The Apprentice

11-July-2017 21:39
in General
by Admin

Much has been said and claimed recently about the percentage of an apprentices wage going to the trainer employing them. Stan Moore's "profit" from his employment of the excellent Josephine Gordon was highlighted in yesterday's Racing Post as if it were a 'crime'.

The cost of employing apprentices is not insignificant, along with the cost there is the issue of time, effort and further losses, rarely apparent to the onlooker. These young riders come into the sport with Dreams and aspirations while the trainer employing them is under no such illusions. Trainers already know how tough it will be to get their apprentice going as a jockey, how hard it is to convince owners to put the young rider on their horses when stronger, more experienced and talented jockeys are readily available. We all  know to our cost that many winners are left on the track when that inexperience, weakness and inability to read a race as it unfolds, takes over. 

This is par for the course when you leg up an apprentice and many trainers keep a few horses in training themselves at significant cost, especially for their apprentices to ride when owners' enthusiasm for using apprentices wanes or fails to ignite. George was one of fifteen apprentices employed by his "Guvnor" Jack Waugh, those days the lads wages were indeed pitiful but George will tell you he was more than willing to forgo half his riding fee for the opportunities he was given, he knows full well that his early day inexperience will almost certainly have cost his guvnor a winner or two but without  Mr Waugh's help, advice and ongoing support G Duffield would never have booted home all those winners to become of of the most successful jockeys this country has seen.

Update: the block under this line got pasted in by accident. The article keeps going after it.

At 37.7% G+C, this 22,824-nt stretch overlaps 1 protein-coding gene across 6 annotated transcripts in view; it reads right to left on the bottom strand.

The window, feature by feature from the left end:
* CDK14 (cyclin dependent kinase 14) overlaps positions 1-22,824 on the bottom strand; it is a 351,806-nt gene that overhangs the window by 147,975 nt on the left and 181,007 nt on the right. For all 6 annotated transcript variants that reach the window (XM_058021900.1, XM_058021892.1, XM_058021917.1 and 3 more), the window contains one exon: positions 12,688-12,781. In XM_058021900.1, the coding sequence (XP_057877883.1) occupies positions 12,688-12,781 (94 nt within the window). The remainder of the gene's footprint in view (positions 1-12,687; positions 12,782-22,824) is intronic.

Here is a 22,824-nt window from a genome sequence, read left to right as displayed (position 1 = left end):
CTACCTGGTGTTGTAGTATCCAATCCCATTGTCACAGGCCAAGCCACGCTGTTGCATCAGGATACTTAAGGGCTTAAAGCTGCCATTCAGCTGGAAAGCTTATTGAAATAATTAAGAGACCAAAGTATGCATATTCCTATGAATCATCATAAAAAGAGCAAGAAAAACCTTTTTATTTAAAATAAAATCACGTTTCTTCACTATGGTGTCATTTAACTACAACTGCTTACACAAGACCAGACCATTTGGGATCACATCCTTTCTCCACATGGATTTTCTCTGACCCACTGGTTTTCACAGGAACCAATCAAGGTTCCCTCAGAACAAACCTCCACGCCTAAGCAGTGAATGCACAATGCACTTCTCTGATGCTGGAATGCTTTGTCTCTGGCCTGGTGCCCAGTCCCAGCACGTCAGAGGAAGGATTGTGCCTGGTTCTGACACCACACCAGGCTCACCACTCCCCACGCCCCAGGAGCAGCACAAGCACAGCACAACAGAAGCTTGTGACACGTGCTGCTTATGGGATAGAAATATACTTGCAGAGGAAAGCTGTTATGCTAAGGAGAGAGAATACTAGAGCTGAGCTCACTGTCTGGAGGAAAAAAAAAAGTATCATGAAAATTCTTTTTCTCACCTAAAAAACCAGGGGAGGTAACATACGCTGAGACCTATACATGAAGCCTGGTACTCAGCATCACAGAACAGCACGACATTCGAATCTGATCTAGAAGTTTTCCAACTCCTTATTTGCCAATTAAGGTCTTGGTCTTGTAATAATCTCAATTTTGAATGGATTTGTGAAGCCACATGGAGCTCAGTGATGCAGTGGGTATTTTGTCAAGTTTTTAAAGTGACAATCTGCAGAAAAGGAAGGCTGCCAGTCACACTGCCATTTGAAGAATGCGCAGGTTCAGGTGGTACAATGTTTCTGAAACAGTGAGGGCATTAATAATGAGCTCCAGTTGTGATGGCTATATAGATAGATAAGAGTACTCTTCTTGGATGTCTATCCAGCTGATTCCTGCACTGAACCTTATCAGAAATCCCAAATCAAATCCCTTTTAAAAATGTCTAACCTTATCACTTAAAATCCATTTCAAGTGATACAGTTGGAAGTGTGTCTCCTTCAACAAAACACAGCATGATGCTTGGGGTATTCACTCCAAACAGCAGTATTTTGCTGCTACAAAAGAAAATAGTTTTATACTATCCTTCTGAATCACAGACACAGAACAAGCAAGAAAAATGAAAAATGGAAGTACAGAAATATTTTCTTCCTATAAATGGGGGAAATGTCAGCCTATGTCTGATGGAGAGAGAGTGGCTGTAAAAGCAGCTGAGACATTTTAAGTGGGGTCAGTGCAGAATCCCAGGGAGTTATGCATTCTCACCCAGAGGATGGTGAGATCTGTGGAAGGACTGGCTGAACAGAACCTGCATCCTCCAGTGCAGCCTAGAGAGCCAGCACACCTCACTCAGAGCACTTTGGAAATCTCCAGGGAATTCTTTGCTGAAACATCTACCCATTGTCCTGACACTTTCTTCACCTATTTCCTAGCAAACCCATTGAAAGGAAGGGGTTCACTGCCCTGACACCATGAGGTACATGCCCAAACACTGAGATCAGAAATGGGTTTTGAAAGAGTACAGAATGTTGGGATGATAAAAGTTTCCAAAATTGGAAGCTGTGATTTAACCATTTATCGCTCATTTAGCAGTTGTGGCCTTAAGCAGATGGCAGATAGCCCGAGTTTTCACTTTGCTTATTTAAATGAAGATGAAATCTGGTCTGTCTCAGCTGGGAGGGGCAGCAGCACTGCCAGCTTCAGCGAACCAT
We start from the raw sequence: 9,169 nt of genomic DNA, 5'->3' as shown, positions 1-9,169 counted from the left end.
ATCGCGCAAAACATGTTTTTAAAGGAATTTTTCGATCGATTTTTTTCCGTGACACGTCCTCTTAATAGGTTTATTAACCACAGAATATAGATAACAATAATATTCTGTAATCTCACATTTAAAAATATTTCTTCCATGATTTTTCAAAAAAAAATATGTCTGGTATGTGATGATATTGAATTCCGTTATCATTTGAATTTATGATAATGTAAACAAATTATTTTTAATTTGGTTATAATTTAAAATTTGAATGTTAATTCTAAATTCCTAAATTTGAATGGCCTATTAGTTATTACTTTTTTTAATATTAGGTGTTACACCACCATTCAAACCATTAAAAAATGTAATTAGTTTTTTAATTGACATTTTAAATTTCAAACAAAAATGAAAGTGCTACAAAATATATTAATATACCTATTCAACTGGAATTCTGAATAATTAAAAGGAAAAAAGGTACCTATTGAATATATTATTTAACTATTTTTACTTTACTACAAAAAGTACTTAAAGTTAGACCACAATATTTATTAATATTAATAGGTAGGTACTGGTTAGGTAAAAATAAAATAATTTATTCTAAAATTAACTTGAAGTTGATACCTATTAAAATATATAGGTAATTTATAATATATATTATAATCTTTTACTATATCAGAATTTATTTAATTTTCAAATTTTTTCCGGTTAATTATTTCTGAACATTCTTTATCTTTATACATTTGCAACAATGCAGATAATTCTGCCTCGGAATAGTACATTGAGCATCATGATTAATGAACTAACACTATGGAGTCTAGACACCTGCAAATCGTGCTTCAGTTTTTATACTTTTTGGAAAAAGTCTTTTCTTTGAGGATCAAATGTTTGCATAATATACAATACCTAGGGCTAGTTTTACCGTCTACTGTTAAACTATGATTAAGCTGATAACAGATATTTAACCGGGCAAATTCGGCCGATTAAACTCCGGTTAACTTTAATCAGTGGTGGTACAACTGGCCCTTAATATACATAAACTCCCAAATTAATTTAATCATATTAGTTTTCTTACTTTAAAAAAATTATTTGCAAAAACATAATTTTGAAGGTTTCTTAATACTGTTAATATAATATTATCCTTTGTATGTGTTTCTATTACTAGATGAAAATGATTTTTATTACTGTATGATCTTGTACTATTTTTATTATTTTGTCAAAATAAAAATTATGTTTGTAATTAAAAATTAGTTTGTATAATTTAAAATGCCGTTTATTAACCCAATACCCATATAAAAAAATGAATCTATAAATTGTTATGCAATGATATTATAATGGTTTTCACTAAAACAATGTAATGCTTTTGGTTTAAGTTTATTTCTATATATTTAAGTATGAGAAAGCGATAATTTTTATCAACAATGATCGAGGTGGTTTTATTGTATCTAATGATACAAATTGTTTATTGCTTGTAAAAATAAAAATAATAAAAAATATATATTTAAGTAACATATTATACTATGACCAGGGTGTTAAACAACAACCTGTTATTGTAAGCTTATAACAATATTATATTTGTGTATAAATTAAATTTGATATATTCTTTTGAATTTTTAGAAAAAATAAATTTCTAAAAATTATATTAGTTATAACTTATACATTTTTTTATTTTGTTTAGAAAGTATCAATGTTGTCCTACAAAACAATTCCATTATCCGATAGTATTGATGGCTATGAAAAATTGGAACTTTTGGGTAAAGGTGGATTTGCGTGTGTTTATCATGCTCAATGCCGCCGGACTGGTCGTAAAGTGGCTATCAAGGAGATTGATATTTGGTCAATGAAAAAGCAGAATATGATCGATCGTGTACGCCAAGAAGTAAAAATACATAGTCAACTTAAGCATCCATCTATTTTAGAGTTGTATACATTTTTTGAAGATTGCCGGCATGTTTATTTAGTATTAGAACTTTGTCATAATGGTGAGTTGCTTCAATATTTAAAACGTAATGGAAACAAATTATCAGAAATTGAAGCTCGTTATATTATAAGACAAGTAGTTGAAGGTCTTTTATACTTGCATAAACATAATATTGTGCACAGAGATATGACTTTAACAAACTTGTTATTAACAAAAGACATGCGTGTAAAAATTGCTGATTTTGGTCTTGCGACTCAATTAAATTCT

For every apprentice who might make a trainer some money there are hundreds, if not thousands of apprentices who fail to ride many winners at all. The percentage of failed apprentices far outweighs the number of trainers fortunate enough to recover their costs, let alone benefit from the few apprentices who succeed in a tough world, one in which "opportunity" is paramount and costly to the horses connections, in particular the trainer. Be careful not to kill the goose who lays the golden egg. These apprentices need help and trainers don't need vilifying for their considerable efforts.

How long will it be before some top trainers who produce good apprentices refuse to take any more on?

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